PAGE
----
Family Trip to Hanoi and Halong Bay in Vietnam
It was 40 years ago this year that our country got dragged into a war that ended badly. Many lives were lost. Families displaced. The Vietnam War might be an event that many want to forget happened, but today, as a result of this war, there is at least one good thing that followed. For those who live near a Vietnamese community, our lives have been enriched by the friendliness of their people and the flavors they brought to our cities.
I live in the San Francisco Bay Area where Vietnamese food is widely available and authentic. I have become good friends with those whose families came to the U.S. as a result of the war and have been introduced to the deliciousness of their food culture. Not a week passes that I don’t have a bowl of pho or a bánh mì sandwich or plate of chicken and rice.
When my in-laws invited us to join them on a trip to Vietnam, I quickly cleared the calendar. Our children were 10 and 5 at the time, and we went to Hanoi and Halong Bay. We took a guided tour which included our family of four, my in-laws, our tour guide Tuan and a driver. Here is a sample of the things we did during the four days we spent in the fast moving capital of Vietnam.
The Old Quarter is my favorite place in Hanoi. The area is perhaps a bit too chaotic for some, but if you want to feel the heartbeat of Hanoi, this is where you will want to explore and spend your time.
It’s located just a few blocks from Hoan Kiem Lake, and the narrow and windy streets are separated by the merchants and artisans who specialize in different trades such as silk, pottery, and food. I enjoyed wandering this neighborhood formerly known as the 36 Districts. Shop here. Eat here. Stay close to here. Only 10- to 15-minute walk away is Hilton Hanoi Opera.
Hoan Kiem Lake
Hoan Kiem Lake (Lake of the Restored Sword) is on the edge of the Old Quarter. It’s a popular focal point where locals socialize. Like Central Park is to New York City, Hoan Kiem Lake is to Hanoi. It’s an oasis from the hustle and bustle of this constantly moving city. It’s also a nice walk in the evening when the temperature cools down a bit. Nearby, you will find local attractions such as Hanoi Opera House, French Quarter, and the Thang Long Water Puppet Theater.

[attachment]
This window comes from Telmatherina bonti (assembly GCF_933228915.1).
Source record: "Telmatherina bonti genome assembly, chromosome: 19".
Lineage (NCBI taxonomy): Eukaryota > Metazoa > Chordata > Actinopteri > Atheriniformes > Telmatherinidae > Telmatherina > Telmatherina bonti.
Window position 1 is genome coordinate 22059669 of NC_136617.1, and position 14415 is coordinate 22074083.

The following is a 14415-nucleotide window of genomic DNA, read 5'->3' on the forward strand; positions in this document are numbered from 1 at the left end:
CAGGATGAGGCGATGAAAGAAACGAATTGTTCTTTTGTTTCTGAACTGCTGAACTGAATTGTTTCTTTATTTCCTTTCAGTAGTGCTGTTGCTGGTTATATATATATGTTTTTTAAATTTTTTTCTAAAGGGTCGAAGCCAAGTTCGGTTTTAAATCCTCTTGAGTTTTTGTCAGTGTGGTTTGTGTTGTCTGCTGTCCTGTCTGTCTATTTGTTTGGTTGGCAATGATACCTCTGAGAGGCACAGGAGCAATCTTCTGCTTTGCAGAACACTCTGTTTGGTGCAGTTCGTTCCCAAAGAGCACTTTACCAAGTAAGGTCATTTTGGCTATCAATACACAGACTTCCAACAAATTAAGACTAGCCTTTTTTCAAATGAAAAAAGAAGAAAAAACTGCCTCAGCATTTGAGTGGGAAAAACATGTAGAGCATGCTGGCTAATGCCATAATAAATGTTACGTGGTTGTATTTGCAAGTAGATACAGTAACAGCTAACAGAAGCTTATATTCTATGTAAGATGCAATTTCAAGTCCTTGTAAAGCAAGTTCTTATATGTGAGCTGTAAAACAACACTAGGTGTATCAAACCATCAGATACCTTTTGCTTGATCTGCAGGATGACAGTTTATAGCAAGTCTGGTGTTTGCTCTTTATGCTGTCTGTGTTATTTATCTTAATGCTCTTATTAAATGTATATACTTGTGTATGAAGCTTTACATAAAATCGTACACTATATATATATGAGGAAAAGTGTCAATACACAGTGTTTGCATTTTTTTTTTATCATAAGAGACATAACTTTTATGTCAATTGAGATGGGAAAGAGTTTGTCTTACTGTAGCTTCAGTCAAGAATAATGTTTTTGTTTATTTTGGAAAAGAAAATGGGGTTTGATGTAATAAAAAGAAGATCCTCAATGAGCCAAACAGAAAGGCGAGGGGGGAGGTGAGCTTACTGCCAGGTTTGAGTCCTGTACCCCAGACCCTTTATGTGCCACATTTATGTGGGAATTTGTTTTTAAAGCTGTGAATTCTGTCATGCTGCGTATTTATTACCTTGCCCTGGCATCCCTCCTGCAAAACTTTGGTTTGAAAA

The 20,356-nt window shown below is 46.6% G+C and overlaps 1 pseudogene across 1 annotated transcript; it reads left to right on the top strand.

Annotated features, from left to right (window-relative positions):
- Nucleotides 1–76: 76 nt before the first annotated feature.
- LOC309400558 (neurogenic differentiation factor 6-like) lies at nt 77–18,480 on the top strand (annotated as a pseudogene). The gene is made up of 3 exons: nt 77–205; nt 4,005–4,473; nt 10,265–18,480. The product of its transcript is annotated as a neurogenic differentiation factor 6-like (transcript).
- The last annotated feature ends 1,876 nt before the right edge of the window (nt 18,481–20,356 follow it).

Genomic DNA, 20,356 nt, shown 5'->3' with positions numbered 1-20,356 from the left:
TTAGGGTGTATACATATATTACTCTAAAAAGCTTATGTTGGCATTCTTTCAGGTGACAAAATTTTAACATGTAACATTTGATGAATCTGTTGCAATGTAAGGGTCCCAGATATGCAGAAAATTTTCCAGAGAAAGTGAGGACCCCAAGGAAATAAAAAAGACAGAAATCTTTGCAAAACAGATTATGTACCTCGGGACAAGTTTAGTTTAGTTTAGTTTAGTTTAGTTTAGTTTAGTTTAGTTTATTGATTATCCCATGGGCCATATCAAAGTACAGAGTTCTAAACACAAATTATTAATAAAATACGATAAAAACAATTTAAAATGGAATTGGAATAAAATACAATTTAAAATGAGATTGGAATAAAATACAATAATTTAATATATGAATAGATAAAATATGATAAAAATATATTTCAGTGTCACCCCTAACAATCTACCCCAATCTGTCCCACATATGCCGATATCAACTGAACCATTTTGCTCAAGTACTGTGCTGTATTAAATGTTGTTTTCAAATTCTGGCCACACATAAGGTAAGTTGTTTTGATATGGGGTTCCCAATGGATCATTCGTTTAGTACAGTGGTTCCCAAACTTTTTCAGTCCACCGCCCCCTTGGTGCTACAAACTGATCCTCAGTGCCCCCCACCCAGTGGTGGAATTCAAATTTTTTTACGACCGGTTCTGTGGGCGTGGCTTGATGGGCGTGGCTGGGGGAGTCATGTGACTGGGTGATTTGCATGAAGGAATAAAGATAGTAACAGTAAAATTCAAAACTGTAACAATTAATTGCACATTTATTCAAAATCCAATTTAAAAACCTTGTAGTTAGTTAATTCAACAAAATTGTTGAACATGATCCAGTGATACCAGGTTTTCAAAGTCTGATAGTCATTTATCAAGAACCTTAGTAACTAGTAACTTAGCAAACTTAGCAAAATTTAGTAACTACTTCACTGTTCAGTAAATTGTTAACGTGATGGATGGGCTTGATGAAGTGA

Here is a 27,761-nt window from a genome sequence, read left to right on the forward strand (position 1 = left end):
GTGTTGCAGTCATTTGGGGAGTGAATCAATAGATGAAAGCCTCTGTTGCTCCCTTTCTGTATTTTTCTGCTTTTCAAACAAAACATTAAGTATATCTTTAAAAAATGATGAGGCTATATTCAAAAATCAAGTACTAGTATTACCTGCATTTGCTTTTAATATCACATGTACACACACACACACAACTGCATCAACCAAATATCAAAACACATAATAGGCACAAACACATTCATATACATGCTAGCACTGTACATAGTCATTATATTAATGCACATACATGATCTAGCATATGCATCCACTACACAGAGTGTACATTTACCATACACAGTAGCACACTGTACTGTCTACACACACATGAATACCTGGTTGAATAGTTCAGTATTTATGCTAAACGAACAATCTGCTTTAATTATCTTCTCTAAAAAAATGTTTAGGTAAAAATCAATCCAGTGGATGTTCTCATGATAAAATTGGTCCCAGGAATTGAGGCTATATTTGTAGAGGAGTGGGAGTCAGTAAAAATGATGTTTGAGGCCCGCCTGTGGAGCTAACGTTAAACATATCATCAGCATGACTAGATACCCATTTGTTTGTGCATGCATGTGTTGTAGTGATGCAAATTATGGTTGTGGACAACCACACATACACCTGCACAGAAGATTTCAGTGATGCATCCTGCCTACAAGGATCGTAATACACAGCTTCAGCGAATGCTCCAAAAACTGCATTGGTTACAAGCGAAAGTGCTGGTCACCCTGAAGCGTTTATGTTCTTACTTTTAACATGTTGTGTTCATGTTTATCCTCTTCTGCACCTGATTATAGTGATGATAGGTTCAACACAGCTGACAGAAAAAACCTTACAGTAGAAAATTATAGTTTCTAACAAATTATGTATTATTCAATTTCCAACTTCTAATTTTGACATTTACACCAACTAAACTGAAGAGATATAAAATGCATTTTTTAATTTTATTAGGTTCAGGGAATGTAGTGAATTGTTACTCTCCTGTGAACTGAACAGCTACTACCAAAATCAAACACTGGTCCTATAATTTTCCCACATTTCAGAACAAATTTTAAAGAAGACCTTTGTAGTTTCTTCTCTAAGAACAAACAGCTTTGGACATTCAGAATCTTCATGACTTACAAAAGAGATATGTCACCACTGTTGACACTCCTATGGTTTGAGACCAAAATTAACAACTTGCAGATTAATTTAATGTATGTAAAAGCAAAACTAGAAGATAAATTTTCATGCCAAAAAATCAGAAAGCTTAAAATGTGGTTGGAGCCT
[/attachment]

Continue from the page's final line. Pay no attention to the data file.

These puppets that dance on water is a tradition that dates back as far as the 11th century when it originated in the villages of the Red River Delta area of northern Vietnam. We watched a show, and it was entertaining. As an urban dweller who is normally surrounded by concrete freeways and asphalt roads, the image of puppets dancing around on water depicting rice fields and more agricultural surroundings is actually enchanting. It’s a show for all ages.
Ho Chi Minh’s Stilt House
We toured the house where Ho Chi Minh was said to have lived from 1958 until his death in 1969. It is situated near the Presidential Palace. Ho Chi Minh is remembered as the “father of the communist revolution” and portrayed as a celibate man married only to the cause of the revolution.
The stilt house tells the story of simple man who lived a simple life for his country. Indeed, Ho Chi Minh was successful as a Communist revolutionary who led North Vietnam to defeat the French Union in 1954. This led to the end of 100 years of French colonization. For this, Vietnam celebrates him as a hero.
While not everyone in the world shares the same fondness and memories of this man, the effects and lessons resulting from colonization and war need to be remembered. As Abraham Lincoln once said about slavery, “Those who deny freedom to others deserve it not for themselves.”
Ho Chi Minh Presidential Historical Site and Mausoleum
We respectfully passed on entering the Mausoleum where Ho Chi Minh’s body lies against his wishes. He wanted to be cremated. A long line of respectful visitors waited for a chance to see their liberator.
Temple of Literature and Ancient National University
Another interesting site we saw was the Temple of Literature which was originally built in 1070 by King Lý Nhân Tông. Six years later, Vietnam’s first university would be established. Today, this area is a beautiful park with five courtyards and a lake to memorialize its history.
For those who are able to read Chinese, it’s interesting to see Vietnam and China’s past relationship through literature and religion. This university centered around the study of Confucian teaching, Chinese literature, poetry, and history. Below, the names of those who taught and passed the Royal Examination are carved into stones as an ancient Hall of Fame.
Tran Quoc Pagoda
There are plenty of pagodas and temples to see in Vietnam, but this one was special. For the history- and culture-minded, our tour guide explained the significance of the Tran Quoc Pagoda. It is Hanoi’s oldest pagoda and located nearby is a surviving Bodhi tree planted from a cutting of the original tree in Bodh Gaya, India under which the Buddha sat and achieved enlightenment.
We took a side trip out to Halong Bay, a Unesco World Heritage Site and one of the New7Wonders of Nature. It’s about three hours away by car. It’s not that far, but a world apart from the rapid developments of the city. If you go to Hanoi, don’t miss the chance to visit Halong Bay. Ride a junket. Enjoy a meal on the boat and even spend the night on one. We did an overnight visit at Halong Bay, and I wished we had stayed longer. The karst topography of the area is beautiful, and the cave tour was a highlight.
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Eugene lives in the San Francisco Bay Area. He and his wife have taken their two children to about 15 countries for work and vacation. Eugene is…